Literary London poured into the In & Out (Naval & Military) Club in St James’s Square last night to toast what is still the funniest and most charming award in British fiction. Nancy Huston won the 20th annual Literary Review Bad Sex in Fiction Award for Infrared, a novel whose central character, Rena Greenblatt, is a photographer who enjoys nothing more than taking infrared snaps of her lovers mid-canoodle.
The award – established in 1993 by the late Auberon Waugh (son of Evelyn) to draw attention to the “crude, badly written or perfunctory use of passages of sexual description in contemporary novels, and to discourage it” – could hardly have had a more deserving victor than Huston.
Here is one of her offending (not to say offensive) passages:
“He runs his tongue and lips over my breasts, the back of my neck, my toes, my stomach, the countless treasures between my legs, oh the sheer ecstasy of lips and tongues on genitals, either simultaneously or in alternation, never will I tire of that silvery fluidity, my sex swimming in joy like a fish in water, my self freed of both self and other, the quivering sensation, the carnal pink palpitation that detaches you from all colour and all flesh, making you see only stars, constellations, milky ways, propelling you bodiless and soulless into undulating space where the undulating skies make your non-body undulate…”.
Sorry to go on at such length, but if it’s worthy of such a distinguished literary prize, it must be worthy of your time. In fact while we’re at it, you can find some of the (ahem) sensational passages below. Just so you know what the competition was like.
At a wonderful ceremony, champagne was quaffed with a vigour familiar to Waugh’s father Evelyn, as writers, journalists, publishers, agents and festival organisers said hello to the festive season. At least 400 crammed into the London venue.
One of the joys of this event each year is that it’s very democratic: young wannabes mix with old pros. Last year, for instance, I introduced myself to V S Naipaul, telling him I was an admirer of The Suffrage of Elvira, and enquiring if he’d read any good books on spin bowling in cricket lately. “What a stupid question!” he spat at me, more in anger than sorrow.
This evening, the luminaries included Naipual again, A C Grayling, Sir Tim Rice, and Edward St Aubyn. As feted as any of those was the Literary Review’s Jonathan Beckman, the organiser of this event, who gives the impression being able to throw a good party even when he doesn’t mean to.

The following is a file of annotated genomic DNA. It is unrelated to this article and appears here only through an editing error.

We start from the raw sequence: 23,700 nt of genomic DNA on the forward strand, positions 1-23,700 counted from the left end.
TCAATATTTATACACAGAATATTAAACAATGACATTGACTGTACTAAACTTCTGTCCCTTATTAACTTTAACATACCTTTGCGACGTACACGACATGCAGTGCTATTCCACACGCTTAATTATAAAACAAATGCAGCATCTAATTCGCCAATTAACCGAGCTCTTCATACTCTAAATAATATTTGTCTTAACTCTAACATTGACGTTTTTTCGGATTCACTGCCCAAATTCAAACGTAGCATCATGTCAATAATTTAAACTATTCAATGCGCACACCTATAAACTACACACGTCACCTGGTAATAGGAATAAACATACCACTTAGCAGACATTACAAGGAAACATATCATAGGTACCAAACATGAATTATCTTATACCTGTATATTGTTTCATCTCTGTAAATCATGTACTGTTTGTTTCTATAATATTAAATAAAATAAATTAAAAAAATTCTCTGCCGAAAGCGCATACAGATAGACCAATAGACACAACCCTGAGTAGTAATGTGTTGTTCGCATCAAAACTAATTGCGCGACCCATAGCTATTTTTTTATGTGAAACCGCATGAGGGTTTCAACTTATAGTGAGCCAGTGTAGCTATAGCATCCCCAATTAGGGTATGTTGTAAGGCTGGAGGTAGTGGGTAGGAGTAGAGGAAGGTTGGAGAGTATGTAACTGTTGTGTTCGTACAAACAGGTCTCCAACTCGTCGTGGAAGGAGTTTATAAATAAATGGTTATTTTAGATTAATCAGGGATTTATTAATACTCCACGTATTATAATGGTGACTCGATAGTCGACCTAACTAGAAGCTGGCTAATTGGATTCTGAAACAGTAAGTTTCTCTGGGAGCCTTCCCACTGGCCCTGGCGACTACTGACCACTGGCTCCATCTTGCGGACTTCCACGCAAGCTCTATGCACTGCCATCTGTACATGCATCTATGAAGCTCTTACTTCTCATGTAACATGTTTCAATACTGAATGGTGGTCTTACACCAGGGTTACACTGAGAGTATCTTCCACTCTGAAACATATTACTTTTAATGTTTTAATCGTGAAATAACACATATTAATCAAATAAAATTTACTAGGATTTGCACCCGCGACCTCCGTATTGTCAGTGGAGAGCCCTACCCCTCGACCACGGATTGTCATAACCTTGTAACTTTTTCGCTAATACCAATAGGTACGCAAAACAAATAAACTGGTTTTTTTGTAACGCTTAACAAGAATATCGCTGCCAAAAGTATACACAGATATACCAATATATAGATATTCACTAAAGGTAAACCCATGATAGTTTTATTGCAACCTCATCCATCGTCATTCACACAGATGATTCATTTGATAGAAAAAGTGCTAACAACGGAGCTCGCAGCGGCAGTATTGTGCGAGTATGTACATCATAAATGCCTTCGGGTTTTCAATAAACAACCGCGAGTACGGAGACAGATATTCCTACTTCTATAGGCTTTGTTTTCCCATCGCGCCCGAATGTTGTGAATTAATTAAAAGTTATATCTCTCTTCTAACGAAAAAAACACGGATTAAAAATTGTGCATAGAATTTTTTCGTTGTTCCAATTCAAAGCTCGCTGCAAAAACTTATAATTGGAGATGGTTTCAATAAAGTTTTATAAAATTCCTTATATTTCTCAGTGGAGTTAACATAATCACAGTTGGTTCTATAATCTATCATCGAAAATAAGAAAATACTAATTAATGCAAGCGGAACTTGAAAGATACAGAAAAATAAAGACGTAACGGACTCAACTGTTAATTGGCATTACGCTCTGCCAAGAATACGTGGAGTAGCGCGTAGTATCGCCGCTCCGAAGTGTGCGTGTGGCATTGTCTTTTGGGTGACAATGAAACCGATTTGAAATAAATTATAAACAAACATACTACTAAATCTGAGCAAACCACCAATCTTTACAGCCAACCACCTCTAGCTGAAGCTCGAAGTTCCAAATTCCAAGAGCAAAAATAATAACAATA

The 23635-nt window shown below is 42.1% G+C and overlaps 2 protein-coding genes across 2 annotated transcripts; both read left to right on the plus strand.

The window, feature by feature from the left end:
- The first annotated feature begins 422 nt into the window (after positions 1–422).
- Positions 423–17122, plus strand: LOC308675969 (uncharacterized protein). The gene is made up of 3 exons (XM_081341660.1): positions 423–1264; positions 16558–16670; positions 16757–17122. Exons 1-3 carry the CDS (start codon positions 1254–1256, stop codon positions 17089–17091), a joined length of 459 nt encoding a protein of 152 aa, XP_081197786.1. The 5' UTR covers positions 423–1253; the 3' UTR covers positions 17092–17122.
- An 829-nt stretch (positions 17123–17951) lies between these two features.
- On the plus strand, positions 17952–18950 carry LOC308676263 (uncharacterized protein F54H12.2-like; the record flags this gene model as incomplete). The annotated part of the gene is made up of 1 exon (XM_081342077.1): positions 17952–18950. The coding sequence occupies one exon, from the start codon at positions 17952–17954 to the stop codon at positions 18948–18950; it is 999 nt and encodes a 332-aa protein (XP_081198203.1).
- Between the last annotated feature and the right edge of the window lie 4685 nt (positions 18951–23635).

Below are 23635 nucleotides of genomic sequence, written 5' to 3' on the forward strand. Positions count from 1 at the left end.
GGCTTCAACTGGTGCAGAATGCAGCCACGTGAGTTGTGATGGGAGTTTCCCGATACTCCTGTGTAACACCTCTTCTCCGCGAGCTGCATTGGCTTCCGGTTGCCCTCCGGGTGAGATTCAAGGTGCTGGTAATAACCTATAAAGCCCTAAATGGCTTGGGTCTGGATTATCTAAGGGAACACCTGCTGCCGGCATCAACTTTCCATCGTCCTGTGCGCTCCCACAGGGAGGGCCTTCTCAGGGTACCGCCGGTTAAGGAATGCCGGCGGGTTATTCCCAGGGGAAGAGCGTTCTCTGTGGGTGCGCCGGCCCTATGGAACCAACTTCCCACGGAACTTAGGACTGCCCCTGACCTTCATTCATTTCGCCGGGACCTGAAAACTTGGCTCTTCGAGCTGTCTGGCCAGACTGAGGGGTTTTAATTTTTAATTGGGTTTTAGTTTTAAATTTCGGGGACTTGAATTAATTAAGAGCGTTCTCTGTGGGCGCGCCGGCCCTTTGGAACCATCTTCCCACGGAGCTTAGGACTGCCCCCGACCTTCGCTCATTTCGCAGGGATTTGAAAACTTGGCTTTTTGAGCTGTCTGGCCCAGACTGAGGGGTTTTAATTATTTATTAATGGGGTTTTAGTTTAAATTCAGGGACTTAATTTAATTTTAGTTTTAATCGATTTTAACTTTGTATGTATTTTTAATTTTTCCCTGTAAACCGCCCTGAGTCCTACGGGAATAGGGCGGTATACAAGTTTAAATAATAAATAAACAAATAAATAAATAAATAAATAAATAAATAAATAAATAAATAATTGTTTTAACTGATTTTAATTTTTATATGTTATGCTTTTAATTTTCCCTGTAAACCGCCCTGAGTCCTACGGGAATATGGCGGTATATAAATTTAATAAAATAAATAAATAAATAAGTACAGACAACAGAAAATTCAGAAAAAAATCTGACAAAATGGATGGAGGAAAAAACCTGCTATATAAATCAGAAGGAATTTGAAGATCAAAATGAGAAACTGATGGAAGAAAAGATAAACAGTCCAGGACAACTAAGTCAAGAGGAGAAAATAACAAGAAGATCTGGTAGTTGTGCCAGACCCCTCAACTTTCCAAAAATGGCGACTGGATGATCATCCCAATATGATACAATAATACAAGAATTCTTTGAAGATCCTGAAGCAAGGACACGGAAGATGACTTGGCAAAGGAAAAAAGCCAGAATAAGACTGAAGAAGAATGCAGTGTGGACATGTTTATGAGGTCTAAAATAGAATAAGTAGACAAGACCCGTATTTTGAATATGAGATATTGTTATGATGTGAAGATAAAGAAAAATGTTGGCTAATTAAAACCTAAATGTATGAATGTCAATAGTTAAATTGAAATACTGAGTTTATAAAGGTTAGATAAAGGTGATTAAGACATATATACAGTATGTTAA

“Nancy Huston is a worthy and gracious winner of this year's award,” he told me. “Her winning passage pushes a number of classic bad sex buttons: sea imagery, astronautical travel and the ripe use of alliteration.”
Alas the winner wasn’t there in person to receive the award. Huston, a Canadian, writes her books in French and then translates them into English herself. Only the third woman to win the Bad Sex Award, her latest novel left the judges wondering what exactly was lost in translation.
The Adventuress: The Irresistible Rise of Miss Cath Fox by Nicholas Coleridge: “In seconds, the duke had lowered his trousers and boxers and positioned himself across a leather steamer trunk, emblazoned with the royal arms of Hohenzollern Castle. ‘Give me no quarter,’ he commanded. ‘Lay it on with all your might.’ Cath did as she was told, swishing the twigs hard onto the royal bottom.”
The Quiddity of Will Self, by Sam Mills: “ … oh, yes, oh, yes, oh, Will, oh, yes, oh, semen-bedizened blood-pusillanimous bed onanistic quiddity fulcrating pelvic thrusts smoke thick typewriter’s click-clack-click Will Our Cock is Spent screaming loving Will is pleased Will is Saved I have done it I have done I am the Chosen One I am his Chosen One oh Will for ever I am yours for ever I am yours for ever I am.”
The Divine Comedy by Craig Raine: “And he came. Like a wubbering springboard. His ejaculate jumped the length of her arm. Eight diminishing gouts. The first too high for her to lick. Right on the shoulder.”
Noughties, by Ben Masters: “We got up from the chair and she led me to her elfin grot, getting amongst the pillows and cool sheets. We trawled each other’s bodies for every inch of history. I dug after what I had always imagined and came up with even more.”
Back to Blood, by Tom Wolfe: “But then the tips of her breasts became erect on their own, and the flood in her loins washed morals, despair, and all other abstract assessments away in a cloud of some sort of divine cologne of his. Now his big generative jockey was inside her pelvic saddle, riding, riding, riding, and she was eagerly swallowing it swallowing it swallowing it with the saddle’s own lips and maw”
The Yips by Nicola Barker: “He knows her body now, even tightly sheathed and slippery as it is; a ripe, red plum, its yellow flesh pressing out against the smooth arc of its cool, fragrant skin. He understands the basic groundwork, has visited the orchard like a hungry finch, has gorged on the fruit and rejected the pips, has explored the geography.”
Rare Earth by Paul Mason: “He switched to some ancient steppe language as he ejaculated, blubbering and incoherent. Chun-li faked an orgasm, keeping her mind focused on an eighth-century lyric of sadness, and her face still as a lake in winter. Khünbish collapsed below the neck of the horse, where he clung now, like a forlorn circus rider, as the steppe cacophony segued seamlessly into the kind of trickling-stream-plus-birdsong music they play in mental hospitals to calm things down.”Reuse content